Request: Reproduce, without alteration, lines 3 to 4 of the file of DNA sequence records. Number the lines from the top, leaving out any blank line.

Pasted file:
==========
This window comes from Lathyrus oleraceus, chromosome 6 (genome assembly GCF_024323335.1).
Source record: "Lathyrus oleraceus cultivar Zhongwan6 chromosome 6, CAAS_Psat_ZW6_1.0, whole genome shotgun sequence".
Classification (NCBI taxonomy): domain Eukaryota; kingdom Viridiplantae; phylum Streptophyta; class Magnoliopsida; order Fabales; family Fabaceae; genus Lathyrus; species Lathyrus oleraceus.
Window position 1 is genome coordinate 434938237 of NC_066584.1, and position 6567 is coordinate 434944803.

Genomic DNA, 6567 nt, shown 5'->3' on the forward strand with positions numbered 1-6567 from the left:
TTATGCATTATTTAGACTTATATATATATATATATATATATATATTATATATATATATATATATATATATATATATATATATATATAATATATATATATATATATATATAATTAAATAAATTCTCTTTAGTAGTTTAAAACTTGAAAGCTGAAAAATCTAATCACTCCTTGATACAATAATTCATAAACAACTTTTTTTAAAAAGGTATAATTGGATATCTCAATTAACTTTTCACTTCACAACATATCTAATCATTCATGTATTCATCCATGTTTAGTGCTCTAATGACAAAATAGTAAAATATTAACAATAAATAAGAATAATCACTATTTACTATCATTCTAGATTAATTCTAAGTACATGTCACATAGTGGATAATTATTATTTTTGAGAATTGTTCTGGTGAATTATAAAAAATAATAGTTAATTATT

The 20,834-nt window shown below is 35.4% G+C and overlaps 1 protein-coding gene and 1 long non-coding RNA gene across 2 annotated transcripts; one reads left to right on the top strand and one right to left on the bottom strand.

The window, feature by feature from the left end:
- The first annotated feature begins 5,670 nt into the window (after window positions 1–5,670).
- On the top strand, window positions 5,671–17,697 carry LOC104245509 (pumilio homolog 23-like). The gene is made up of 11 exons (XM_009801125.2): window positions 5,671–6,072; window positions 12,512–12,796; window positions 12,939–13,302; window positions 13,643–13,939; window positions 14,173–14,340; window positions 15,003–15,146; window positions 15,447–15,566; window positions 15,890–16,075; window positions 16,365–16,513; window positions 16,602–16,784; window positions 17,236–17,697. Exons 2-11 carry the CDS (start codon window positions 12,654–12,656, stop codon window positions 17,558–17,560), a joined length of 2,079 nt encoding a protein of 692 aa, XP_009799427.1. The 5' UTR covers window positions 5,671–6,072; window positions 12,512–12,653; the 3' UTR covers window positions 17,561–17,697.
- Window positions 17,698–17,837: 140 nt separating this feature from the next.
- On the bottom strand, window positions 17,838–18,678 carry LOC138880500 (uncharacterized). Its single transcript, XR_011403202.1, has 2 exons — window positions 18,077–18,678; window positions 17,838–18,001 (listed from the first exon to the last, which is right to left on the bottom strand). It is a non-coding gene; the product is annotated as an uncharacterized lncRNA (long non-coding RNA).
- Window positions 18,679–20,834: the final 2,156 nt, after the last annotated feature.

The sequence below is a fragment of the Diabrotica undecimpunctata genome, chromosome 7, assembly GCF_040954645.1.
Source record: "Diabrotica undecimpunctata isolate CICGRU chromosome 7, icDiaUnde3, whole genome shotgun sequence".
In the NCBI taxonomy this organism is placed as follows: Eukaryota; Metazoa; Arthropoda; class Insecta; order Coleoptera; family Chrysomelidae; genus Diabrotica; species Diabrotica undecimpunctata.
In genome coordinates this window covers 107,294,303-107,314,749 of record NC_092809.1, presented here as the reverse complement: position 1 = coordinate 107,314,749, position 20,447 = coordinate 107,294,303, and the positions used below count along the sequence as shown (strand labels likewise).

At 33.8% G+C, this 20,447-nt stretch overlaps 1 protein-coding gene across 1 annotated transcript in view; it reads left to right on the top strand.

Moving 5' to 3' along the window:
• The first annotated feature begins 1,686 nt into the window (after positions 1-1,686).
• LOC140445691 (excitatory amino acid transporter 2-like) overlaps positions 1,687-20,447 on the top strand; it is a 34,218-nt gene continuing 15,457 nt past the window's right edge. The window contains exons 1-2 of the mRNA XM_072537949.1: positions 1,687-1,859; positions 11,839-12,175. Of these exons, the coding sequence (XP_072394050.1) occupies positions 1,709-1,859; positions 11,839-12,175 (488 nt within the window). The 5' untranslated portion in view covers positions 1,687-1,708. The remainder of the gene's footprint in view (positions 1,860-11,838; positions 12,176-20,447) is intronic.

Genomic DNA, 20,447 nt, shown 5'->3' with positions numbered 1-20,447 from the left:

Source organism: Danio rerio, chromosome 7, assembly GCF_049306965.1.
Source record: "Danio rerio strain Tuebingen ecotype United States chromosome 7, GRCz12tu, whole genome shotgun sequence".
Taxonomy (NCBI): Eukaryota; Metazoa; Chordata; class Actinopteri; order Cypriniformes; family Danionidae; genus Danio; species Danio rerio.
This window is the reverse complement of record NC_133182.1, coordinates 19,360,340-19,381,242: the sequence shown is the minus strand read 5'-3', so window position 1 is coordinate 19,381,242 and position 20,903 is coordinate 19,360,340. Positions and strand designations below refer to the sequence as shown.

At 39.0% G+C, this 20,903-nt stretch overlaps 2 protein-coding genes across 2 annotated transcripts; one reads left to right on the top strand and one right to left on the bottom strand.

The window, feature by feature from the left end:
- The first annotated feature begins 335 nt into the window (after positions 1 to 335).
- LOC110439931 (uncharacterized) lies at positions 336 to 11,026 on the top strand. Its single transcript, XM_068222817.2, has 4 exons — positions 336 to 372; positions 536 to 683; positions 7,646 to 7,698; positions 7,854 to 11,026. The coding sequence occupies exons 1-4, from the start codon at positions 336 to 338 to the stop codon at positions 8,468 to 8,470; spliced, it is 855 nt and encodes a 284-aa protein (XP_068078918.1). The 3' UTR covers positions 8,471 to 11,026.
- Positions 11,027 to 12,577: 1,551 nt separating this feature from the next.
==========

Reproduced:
Classification (NCBI taxonomy): domain Eukaryota; kingdom Viridiplantae; phylum Streptophyta; class Magnoliopsida; order Fabales; family Fabaceae; genus Lathyrus; species Lathyrus oleraceus.
Window position 1 is genome coordinate 434938237 of NC_066584.1, and position 6567 is coordinate 434944803.